“I don’t trust fanatics.”

My mother told me that when I came home from church talking about a sermon.  The preacher was condemning pornography in mainstream movies.  He and several church elders had gone to see Porkies as a ‘research project’ and were “appalled” at its content. (yes, I was a teenager when Porkies came out.)

I had been inclined to self flagellation because I saw Porkies and thought it was hilarious and had not been all that worried about its over the top nudity and sexual situations.

“I don’t trust fanatics.” That was all my mother said.  But it made me wonder about whether the dear reverend was a fanatic.  I wasn’t sure.  I always assumed he must be good because he was, after all, standing up there preaching.

Fanatics.  Extremists.  They paint narrow lines of conduct, often conduct that is against our very nature.  They define right and wrong and do not admit that sometimes its neither or both.  They don’t care about people, they care about ideas.  They talk about love, and act on hate.  They aren’t about helping, they are about proving their point.

I think there are lots of fanatics in the world.  Folks like my old pastor, who go looking for things to condemn.  They hurt people in many ways.  They create social and legal barricades against people who aren’t like them.  They promote hate and fear.  They do it all in the guise of morality.

When the belief gets strong enough, they blow up buildings and shoot children.  When it is strong enough and supported, they send armies out to war.  And they think its OK.  Because they believe in something.

They are standing next to you.


7 thoughts on ““I don’t trust fanatics.”

  1. Good post. There is an old saying, “never argue with a street preacher.” Why? If he is fervent enough to stand on a corner, he is not one to engage in two sided, intellectual debate. Yet, the internet has clouded the identification of street preachers online. I am using this to define fanatics, not just religious zealots. These zealots can find a following of other street preachers around the world, so now they have built a network of zeal.

    To me, the key is the tone and name-calling. If someone is shouting at you online or in person or peppering their argument with name-calling or labels, their arguments are poor. If facts won’t work on these folks or if they cannot use a sense of decorum, then they should be avoided. Just like you would walk past a street preacher, we should avoid the online zealots as well. This is why it is so awful that a few presidential candidates are doing precisely these things – they should be avoided.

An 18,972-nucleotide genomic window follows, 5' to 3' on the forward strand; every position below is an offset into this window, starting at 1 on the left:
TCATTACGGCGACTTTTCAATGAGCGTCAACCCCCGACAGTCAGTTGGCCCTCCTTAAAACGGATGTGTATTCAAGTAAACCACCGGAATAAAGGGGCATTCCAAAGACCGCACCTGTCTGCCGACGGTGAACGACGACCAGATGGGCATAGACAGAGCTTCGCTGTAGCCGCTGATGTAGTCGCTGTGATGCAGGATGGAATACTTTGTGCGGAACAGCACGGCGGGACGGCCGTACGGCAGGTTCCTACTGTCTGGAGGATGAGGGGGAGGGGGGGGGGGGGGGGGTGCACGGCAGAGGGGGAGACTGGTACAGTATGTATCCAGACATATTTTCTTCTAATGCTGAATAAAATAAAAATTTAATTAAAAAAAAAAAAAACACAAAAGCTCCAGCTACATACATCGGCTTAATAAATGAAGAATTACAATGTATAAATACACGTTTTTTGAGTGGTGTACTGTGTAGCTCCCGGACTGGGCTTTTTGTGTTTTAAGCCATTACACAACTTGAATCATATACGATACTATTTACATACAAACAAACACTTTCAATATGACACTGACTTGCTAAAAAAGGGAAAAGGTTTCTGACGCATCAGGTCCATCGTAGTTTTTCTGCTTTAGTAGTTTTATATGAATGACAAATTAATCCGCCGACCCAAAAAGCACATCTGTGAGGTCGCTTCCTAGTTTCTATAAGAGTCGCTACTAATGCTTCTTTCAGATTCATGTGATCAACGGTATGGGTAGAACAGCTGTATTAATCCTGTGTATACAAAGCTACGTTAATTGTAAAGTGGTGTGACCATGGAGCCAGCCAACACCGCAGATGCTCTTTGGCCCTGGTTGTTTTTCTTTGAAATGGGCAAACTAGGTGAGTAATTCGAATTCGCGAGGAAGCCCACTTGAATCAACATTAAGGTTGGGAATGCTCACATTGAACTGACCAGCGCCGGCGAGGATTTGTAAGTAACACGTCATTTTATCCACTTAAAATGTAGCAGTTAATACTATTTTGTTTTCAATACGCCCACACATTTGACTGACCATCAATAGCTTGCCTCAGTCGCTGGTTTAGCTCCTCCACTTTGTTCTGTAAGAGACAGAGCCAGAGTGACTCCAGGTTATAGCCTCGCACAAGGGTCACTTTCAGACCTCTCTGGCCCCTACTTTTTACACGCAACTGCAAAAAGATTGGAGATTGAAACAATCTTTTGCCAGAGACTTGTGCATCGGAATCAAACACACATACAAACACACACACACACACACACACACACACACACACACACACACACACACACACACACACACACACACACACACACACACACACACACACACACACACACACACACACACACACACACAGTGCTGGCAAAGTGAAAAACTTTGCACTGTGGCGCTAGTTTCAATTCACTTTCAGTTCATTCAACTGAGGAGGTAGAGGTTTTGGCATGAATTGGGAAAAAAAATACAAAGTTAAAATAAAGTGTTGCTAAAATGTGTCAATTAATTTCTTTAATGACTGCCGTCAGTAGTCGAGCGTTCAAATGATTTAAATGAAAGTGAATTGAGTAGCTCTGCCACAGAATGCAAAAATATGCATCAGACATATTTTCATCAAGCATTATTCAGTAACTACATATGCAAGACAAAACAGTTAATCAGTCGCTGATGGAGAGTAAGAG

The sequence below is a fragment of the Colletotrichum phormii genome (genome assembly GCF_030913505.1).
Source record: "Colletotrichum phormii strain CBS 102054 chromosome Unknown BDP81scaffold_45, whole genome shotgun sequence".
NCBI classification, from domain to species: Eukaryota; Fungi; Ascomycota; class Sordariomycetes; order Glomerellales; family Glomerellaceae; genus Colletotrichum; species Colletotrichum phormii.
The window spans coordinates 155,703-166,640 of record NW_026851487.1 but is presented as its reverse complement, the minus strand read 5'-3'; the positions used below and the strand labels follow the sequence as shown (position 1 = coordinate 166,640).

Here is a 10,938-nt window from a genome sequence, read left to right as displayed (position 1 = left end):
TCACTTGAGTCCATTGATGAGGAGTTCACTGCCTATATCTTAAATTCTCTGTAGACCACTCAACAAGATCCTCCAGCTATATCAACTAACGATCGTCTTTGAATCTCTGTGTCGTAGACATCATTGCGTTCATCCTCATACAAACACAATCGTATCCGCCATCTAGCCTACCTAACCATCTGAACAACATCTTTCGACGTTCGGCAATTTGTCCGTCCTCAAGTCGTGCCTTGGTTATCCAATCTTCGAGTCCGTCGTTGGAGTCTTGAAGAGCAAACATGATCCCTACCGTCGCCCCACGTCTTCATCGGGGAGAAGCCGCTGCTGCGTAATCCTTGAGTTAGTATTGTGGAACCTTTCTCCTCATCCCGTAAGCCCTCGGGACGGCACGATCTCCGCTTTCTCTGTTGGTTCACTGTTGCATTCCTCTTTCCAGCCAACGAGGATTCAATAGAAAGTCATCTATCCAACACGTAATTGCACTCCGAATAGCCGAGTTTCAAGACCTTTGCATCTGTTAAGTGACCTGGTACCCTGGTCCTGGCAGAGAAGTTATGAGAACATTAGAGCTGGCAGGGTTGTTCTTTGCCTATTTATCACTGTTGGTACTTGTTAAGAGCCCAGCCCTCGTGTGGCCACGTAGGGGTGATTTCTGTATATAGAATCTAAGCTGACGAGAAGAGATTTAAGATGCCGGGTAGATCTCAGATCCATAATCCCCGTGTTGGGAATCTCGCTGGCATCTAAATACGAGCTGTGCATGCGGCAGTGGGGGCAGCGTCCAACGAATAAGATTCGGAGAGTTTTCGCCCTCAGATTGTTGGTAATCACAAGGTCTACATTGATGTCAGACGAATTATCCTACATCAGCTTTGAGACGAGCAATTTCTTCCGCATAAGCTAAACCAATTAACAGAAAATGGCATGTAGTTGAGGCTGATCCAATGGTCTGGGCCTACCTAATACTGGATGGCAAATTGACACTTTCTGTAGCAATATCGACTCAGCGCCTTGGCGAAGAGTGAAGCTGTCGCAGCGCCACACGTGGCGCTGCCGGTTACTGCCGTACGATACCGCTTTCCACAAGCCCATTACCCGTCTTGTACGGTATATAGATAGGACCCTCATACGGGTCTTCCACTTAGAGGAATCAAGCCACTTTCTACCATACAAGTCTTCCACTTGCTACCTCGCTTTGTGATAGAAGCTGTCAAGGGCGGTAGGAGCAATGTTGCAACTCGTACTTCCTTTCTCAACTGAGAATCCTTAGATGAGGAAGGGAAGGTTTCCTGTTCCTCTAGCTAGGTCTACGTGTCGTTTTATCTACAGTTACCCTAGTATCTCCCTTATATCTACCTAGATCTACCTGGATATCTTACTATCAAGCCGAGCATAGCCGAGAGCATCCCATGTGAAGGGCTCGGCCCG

Liked by 2 people

    1. Its astounding how many people think that name calling is an actual debate technique.

      It points to the number of people who FEEL a certain why but really have not CONSIDERED their position or the opposing side of the opinion.

      I think a great many fanatics start their lives in the place of “I feel something” and then they move out from there toward an unnerving certainty of truth, which they are quite sure is real.

      Liked by 1 person

      1. Good point. Once the feeling is solidified, any data to the contrary is rationalized away. This is that cognitive dissonance we hear so much about. If you shake someone’s beliefs with reason, logic and data, he or she will have a physical reaction of disharmony or dissonance. They will not believe you, as it does not support a belief or trusted advisor’s instruction. An easy example – unemployment is down to 4.9%, but it is not believed by many, even though it is reported monthly by the Bureau of Labor. Since that data point runs counter to the GOP rhetoric we are doing horribly as a country, it is discounted or in DT’s case said it is simply not true and that it is more like 30% – 40%, which would place in a severe depression.

        Liked by 1 person

      2. Do you remember during the end of the day on the last Presidential Election, how Fox News could NOT accept the results? I thought it was the perfect example of cognitive bias leading them down a blind path and the cognitive dissonance of the reality being played out live on TV.


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